Who: “About a Boy,” currently airs on network TV, specifically on NBC, Tuesdays at 9:00 PM.
What: “About a Boy,” a situation comedy based on the book and, loosely, the film of the same name starring Hugh Grant and Toni Collette, with David Walton and Minnie Driver in the respective roles. Essentially, Will (Walton), a confirmed bachelor, has his life encroached upon by a single, hippie, British mother named Fiona (Driver) with a precocious son named Marcus who has been influence by his new age mom and takes to Will like glue, proclaiming him to be his “best friend.”
When: The series premiered on NBC, Saturday, February 22, 2014, at 11:05 PM.
Where: The show is set in what appears to be San Francisco, California.
Why: I really liked the movie; it crept up on me, even though Hugh Grant was not as foppish as he normally is. Yet, it was a BritCom, set in Britain and couched in British humor. This TV version Americanized the whole story. I thought it had potential to be cute. And, I sometimes enjoy Minnie Driver.
How – as in How Was It?
The pilot/premiere rating scale:
***** – I HAVE TO WATCH EVERYTHING. HOLY SMOKES!
**** – Well, it certainly seems intriguing. I’m going to keep watching, but I see possible pitfalls in the premise.
*** – I will give it six episodes and see what happens. There are things I like, and things I don’t. We’ll see which “things” are allowed to flourish.
** – I will give it three episodes. Chances are, I’m mainly bored, but there is some intrigue or fascination that could hold it together. No matter how unlikely.
* – Pass on this one, guys. It’s a snoozer/not funny/not interesting/not my cup of tea… there are too many options to waste time on this one.
About a Boy = **1/2
Will is a songwriter, living on the royalties of his one hit and content to maintain the confirmed bachelor and ladies’ man lifestyle he’s enjoyed for years. Into the house next door moves Fiona, a vegan hippie bohemian free spirit, who has imparted much of her values and ways onto her precocious son Marcus (Benjamin Stockham). Marcus is clearly in need of a male influence, for he encounters Will and can’t seem to stay away, even attempting to fix his mom up with Will. Hilarity and hi-jinks ensue.
About a Boy the television show is certainly not About a Boy the film. David Walton is no Hugh Grant. He lacks boyish charm – he lacks any charm, really – except when his character relates to the goofy Marcus. Minnie Driver is also no Toni Collette, who played her version of the character with a lovable obtuseness that made it seem as if she simply didn’t understand things about life with which she didn’t agree. Minnie’s Fiona comes off like a bit of a shrew, unfortunately, for someone so free spirited and mellow, and her dialogue is atrocious much of the time. Of course, whether it’s the fault of the writers for the words, or the actor/directors for the delivery, this viewer cannot say for certain.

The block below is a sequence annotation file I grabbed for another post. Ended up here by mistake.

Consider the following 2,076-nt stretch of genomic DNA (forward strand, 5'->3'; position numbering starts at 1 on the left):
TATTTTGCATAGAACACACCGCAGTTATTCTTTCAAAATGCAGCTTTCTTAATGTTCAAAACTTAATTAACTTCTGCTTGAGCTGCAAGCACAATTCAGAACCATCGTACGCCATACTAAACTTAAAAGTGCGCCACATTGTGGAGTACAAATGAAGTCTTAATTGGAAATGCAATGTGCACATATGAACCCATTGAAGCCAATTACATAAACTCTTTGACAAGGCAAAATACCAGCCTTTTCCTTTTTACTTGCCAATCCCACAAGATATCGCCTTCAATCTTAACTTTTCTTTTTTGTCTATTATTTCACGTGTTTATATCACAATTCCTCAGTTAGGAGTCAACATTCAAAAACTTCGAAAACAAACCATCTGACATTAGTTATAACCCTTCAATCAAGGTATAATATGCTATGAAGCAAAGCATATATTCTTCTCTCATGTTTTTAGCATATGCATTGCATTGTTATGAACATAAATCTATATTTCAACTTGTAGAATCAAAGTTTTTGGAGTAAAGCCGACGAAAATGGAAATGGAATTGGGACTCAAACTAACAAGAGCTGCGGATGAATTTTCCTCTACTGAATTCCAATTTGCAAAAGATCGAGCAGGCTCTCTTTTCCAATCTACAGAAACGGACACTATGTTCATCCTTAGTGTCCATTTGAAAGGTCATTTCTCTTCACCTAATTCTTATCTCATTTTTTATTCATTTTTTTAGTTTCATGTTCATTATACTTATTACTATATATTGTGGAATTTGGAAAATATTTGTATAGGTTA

The supporting characters are forgettable but for Stockham. His Marcus is almost too cute, too awkward, too ebullient for the context, yet, ultimately, his chemistry with Walton centers the show, as it should the whole story underlying it, since he’s the literal, if not the figurative, “boy” of the title. He is winning, when he has not gone too far over the top, though he takes that trip at least once per episode so far.
Unfortunately, I can’t say I’ve laughed very much. I’ve smiled, bemused, and even chuckled a little at the wily antics of young Marcus, who, in the second episode, invades Will’s bachelor pad through a dumb-waiter in the wall attaching the two houses. He also desires to fill in the “exuberance” wedge of his “feelings wheel” and to spend time with Will while he carouses at an industry party instead of babysitting as he agreed to do. On the other hand, Minnie Driver is never funny or even endearing. I’m sure the show is building up to the eventual romance between these two, as the film did, but I sense absolutely no chemistry between them. The whole dynamic feels a little off when the characters and premise are already eccentric of their own merit, and it leaves the whole affair a little flat and formulaic, despite its best attempts to stay honest, quirky, and endearing.
It’s also been pointed out in reviews on the web that, though the show is supposedly set in San Francisco, it doesn’t appear as if any on-location shots have been taken from that city. This viewer has watched two episodes, but this was apparent even to this Michigan native. The lack of on-location sets results in the show feeling inauthentic, exemplifies the sound stage aspect, and renders the whole idea of the show being set there nonsensical at best. It could have been set anywhere, really, and probably would have made more sense to be set in LA (where it seems to be shot), though the show worked best as a film from England, set in England, and with the English humor thrown into it.
In the end, this viewer rates the pilot 2.5 stars. I will give the show a four episode trial – notably, it premiered on a Saturday after the Olympics, which is not a good sign – and see if it gets any funnier. Unfortunately, I think what you see is what you get with this one.
About a Boy is recommended to anyone who enjoys quirky sitcoms remade from other sources, anyone who enjoys hammy children, or anyone who enjoys Minnie Driver, even when she is not at her best. Someone might relate to this show, anyway, even if this viewer is not a member of the target audience for it.
THE FUTURE OF THE SHOW:
TVLine is calling renewal of this program “too early to tell.” Ratings measurement outlets say the ratings are climbing. There is not a lot of similar competition in the time slot and very little overlap in target audiences, which may contribute to this rise. Or, maybe the show gets funnier. One can only hope.